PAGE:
Shorecliffs High School
Sunlight filtered in from the overhead skylights, illuminating the tops everyone’s heads and splashing everything else with a soft, canary haze. Everything about the large, open room was inviting—which was why, I supposed, many of the upperclassmen chose to remain here, in the cafeteria, rather than take advantage of their earned liberties by wandering off campus to eat.
Surrounding the stone fireplace was a den of sorts, decorated with rugs, tables, a L-shaped purple couch, and plenty of comfortable chairs with teens sprawled over them, reading, playing instruments, or just catching up on the last four periods. Many of the students, however, had opted to dine outside on the patio, the norm when the weather was nice. Outside, all along the terrace of the cafeteria, clusters of teenagers convened at large tables beneath umbrellas, or lounged on chaises. Something red and very fast came whizzing high over my head, landing with a tinny sound on the floor behind me. A Frisbee, I saw, and not at all surprised. It was fairly common that a piece of the back wall went completely missing, the floor to ceiling glass doors having been opened and concealed, to better display the panoramic ocean view that lie beyond. Even after nearly a full year and a half of accommodations and views such as this one, I didn’t think I would ever be inured to the extravagance; it was like living in a dream sometimes.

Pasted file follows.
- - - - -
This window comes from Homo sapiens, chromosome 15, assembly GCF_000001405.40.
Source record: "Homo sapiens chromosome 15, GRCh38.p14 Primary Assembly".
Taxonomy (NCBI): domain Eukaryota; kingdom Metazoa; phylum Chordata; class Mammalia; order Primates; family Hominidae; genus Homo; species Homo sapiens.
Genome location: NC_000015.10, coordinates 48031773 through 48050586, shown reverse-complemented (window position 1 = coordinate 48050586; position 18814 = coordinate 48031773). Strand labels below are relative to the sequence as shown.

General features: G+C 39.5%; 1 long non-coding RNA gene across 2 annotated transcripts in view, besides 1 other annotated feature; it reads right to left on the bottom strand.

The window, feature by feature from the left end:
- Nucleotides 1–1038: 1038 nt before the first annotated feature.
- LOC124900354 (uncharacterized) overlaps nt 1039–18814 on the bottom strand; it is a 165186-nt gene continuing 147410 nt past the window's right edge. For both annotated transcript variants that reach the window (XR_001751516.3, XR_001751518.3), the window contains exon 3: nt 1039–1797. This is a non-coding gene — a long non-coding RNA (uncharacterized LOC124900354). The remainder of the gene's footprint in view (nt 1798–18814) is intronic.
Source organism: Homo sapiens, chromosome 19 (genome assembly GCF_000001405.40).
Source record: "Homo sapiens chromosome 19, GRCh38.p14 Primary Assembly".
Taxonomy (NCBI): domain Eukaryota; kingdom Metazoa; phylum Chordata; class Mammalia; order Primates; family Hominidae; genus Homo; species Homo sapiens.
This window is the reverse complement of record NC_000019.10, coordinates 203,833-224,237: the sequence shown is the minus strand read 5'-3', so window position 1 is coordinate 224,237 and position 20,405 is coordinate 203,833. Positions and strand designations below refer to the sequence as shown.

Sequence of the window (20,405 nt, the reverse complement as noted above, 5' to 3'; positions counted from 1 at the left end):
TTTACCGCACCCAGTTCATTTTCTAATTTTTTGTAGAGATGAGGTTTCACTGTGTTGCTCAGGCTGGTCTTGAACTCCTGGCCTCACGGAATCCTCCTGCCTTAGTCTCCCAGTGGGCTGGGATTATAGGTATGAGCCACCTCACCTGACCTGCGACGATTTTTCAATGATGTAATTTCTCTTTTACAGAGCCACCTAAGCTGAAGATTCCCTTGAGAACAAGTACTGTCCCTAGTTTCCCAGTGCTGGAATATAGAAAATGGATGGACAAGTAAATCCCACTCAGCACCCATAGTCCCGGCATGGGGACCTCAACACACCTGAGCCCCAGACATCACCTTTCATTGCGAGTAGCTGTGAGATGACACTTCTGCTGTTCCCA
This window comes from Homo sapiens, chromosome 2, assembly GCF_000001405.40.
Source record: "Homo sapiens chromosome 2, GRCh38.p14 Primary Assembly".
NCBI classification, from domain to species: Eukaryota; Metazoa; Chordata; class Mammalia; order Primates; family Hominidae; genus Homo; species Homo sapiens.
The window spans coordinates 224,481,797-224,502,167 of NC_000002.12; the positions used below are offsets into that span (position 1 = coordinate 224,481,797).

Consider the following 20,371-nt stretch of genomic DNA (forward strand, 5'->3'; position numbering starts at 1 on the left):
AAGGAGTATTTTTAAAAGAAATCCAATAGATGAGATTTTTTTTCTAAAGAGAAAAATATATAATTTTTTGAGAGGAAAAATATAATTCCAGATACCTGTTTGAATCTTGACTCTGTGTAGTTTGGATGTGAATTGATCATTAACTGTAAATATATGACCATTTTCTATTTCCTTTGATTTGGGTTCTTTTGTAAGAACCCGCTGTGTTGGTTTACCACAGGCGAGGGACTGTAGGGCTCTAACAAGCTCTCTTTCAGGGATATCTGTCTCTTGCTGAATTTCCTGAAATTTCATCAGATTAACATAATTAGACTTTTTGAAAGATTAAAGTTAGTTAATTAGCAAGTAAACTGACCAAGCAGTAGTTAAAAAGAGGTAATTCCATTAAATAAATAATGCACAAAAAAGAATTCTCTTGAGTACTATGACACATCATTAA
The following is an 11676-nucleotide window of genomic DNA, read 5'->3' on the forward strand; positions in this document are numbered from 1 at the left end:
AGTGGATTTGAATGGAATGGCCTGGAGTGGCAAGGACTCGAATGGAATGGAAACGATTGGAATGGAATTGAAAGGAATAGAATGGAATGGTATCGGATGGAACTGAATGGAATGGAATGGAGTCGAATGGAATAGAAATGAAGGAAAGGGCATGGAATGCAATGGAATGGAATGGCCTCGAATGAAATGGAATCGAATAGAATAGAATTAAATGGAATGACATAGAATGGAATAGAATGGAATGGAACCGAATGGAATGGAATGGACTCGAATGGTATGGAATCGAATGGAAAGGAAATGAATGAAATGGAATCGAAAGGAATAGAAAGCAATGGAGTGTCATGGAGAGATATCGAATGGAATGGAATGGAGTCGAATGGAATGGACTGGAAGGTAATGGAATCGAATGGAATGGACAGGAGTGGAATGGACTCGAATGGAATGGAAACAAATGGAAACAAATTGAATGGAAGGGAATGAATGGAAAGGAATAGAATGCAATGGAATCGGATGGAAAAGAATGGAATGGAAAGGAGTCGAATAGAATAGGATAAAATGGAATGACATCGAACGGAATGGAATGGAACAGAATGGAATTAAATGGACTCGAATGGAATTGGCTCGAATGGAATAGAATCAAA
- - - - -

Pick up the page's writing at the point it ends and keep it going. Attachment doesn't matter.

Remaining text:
Emily glanced over her shoulder when I fell behind, fixated on the turquoise sky and the tall cliffs lending its name to our school. I still found it difficult to imagine that this room, in its entire grandiose splendor, actually paled in comparison to a few other areas of campus; some, having no reason or purpose to be there, I had yet to see for myself, the theater and track and field areas the first coming to mind.
It seemed no matter where the paths led or ended, there existed not one tiny pocket of Shorecliffs incapable of marveling all my senses. I felt considerably lucky, of course, to spend my weeks and months at a school this beautiful; but often the feeling was overshadowed with pangs of disheartenment and something I could only describe as incomplete. It didn’t seem entirely fair that, while I enjoyed the best and the finest, so many were left to make do with the bare minimum.
© Cara Rosalie Olsen